UPDATED: Warriors get historic first NCAA victory over Cal; face Maryland in second round
SPOKANE, Wash. — With an already record-setting men’s basketball season supposedly at a climax, Hawai’i did itself one better Friday, stunning Cal, 77-66, for the program’s first-ever NCAA Tournament victory.
Quincy Smith scored a career-high 19 points and grabbed three rebounds, Roderick Bobbitt added 17 points, seven boards and four assists, and Stefan Jankovic finished with 16 points and five rebounds as the Rainbow Warriors, seeded No. 13 in the South Region, improved to a school record 28-5 and advanced to Sunday’s second-round game against No. 5 seed Maryland (26-8) at 1:10 p.m. (Hawai’i time). Cal, the No. 4 seed, ends its season at 23-11.
Sunday’s second-round game will be televised nationally on TBS (Oceanic channels 551 and 1551 in Hawai’i).
UH is making its fifth NCAA Tournament appearance and first since 2002; it had lost in all four previous first-round games.
“It was amazing — you know we did it for the island,” said Bobbitt, a senior point guard who effectively sealed the win with two free throws to make it 74-62 with 2:04 remaining. “I’m speechless right now, honestly … It means a lot … we have gone through so much in the last year, so if we can come in and win in the NCAA Tournament, it will definitely help in the future. Still have one on Sunday.”
For now, the Rainbow Warriors can enjoy a hard-fought victory over a team that was ranked No. 23 in the latest Associated Press Top 25 poll and regarded as one of the most talented in the nation.
“What a moment,” said Eran Ganot, UH’s first-year coach. “In a year of (great) moments, these guys just find a way to provide us with more. And when I say us, that’s our locker room, our administration is here, athletic department, University of Hawai’i, the great school we represent and the great state.”
A crowd of 11,109 at the Spokane Veterans Memorial Arena — including at least 500 vocal green, black and white-clad UH fans — watched the Rainbow Warriors fall behind in the early moments, take the lead for good midway through the first half and then withstand foul trouble and a couple of threatening runs by the Golden Bears in the second.
Hawai’i opened up a 47-37 lead five minutes into the second half, but Jankovic also picked up his fourth foul and was sent to the bench by that point. Cal capitalized by responding with a 9-0 run culminating in Kameron Rooks’ three-point play with 11:56 remaining.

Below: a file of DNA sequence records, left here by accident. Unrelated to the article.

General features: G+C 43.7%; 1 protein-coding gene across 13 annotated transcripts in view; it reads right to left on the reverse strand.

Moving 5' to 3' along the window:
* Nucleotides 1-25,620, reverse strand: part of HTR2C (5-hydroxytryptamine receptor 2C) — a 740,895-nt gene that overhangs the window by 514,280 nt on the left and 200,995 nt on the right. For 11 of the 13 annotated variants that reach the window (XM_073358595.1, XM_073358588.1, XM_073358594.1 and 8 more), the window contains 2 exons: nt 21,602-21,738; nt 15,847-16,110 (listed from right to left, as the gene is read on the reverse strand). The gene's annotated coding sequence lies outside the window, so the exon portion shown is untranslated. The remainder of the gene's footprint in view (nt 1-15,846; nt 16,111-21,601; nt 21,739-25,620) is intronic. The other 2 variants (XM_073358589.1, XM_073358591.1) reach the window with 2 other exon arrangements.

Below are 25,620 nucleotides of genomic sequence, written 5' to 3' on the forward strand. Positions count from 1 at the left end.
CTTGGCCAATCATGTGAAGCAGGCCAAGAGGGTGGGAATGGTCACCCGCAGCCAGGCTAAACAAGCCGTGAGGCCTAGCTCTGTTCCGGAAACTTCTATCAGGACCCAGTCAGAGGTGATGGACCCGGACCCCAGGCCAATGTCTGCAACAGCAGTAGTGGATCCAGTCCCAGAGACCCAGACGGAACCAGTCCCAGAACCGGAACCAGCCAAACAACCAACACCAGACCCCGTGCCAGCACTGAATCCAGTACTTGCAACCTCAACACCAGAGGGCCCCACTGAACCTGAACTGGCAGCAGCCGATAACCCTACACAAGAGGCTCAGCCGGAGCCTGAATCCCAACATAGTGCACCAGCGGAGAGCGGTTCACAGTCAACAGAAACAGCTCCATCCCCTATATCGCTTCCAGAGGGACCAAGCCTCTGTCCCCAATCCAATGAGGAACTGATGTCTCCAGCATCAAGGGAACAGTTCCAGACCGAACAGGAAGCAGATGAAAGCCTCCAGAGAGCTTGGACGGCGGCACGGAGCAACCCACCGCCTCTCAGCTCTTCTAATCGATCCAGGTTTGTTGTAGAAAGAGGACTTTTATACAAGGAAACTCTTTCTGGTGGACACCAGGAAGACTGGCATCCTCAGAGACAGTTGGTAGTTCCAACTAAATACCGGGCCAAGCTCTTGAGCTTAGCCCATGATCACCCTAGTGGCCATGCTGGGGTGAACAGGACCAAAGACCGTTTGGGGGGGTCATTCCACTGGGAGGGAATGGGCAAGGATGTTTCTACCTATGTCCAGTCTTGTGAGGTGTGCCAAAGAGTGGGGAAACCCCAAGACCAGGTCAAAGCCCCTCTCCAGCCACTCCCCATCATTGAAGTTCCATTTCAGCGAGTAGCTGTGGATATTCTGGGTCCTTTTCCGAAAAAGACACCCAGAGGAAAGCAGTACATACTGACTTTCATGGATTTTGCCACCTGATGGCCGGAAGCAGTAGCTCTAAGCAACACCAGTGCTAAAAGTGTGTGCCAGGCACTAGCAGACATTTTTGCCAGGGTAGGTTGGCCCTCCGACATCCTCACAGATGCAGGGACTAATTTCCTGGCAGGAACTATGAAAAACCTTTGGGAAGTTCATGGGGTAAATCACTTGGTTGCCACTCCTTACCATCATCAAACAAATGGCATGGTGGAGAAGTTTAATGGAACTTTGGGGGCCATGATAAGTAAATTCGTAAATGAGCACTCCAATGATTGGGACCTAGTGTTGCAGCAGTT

That prompted a timeout called by Ganot, who used it to give his team one simple-but-clear message.
“In the moment sometimes you write on your white board X’s and O’s or something, but in that moment I wrote only one thing — I wrote ‘SOLID,’ ” Ganot said. “We’ve got to be solid, it’s what got us to this point. We were fighting some of our temptations from the past in terms of gambling a bit and not being strong with the ball. That led to some of their transition baskets, we turned it over twice, we took some questionable shots, and you can’t do that at this level at this time. Any good team, which Cal is, will exploit you. So, I’m really proud of how we handled that, because obviously the momentum had shifted.
“It wasn’t a magic formula, it was like, let’s get back to playing solid.”
The Rainbow Warriors weathered the storm, later using a 9-2 run to extend the lead to 64-53 on Mike Thomas’ 3-pointer from the top of the key with 6:05 left. The Golden Bears made one more run and got as close as 66-60 on Jordan Matthews’ reverse layup with 3:58, but UH made 11 straight free throws down the stretch to shut the door for good.
“Picking up my fourth foul that early in the second half — it’s tough sitting down and kind of losing the groove,” Jankovic said. “But I am confident in the guys. My ‘little brother’ (Stefan Jovanovic), he came in and stepped up … and all the guys. I mean, Q, huge game. Rod and Q really led us through. Obviously, as a competitor, I hate sitting on the bench, but aside from that I was never worried, I was always confident in the guys.”
Hawai’i led 36-30 at halftime, despite early foul trouble and some apparent jitters. But the Rainbow Warriors also got an unexpected break when Cal’s starting shooting guard, Jabari Bird, was a late scratch due to back spasms suffered during pregame warmups.